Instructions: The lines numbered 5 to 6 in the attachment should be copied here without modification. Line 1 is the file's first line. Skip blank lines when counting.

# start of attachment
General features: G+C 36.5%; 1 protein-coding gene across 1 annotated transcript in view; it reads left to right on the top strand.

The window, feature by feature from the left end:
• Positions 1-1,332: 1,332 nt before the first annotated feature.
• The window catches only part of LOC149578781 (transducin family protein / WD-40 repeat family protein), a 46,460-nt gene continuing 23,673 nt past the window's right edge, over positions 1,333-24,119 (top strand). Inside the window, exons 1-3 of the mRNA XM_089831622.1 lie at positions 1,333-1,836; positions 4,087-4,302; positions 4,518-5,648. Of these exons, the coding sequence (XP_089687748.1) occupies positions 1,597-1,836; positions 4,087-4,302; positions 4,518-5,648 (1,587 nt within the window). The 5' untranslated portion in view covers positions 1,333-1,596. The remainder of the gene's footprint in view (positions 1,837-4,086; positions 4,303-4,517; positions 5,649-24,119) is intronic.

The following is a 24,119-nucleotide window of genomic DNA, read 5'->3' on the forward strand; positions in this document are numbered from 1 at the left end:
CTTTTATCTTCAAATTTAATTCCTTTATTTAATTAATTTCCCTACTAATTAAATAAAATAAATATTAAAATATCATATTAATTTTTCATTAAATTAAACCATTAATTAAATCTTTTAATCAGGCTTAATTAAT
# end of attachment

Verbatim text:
The following is a 24,119-nucleotide window of genomic DNA, read 5'->3' on the forward strand; positions in this document are numbered from 1 at the left end:
CTTTTATCTTCAAATTTAATTCCTTTATTTAATTAATTTCCCTACTAATTAAATAAAATAAATATTAAAATATCATATTAATTTTTCATTAAATTAAACCATTAATTAAATCTTTTAATCAGGCTTAATTAAT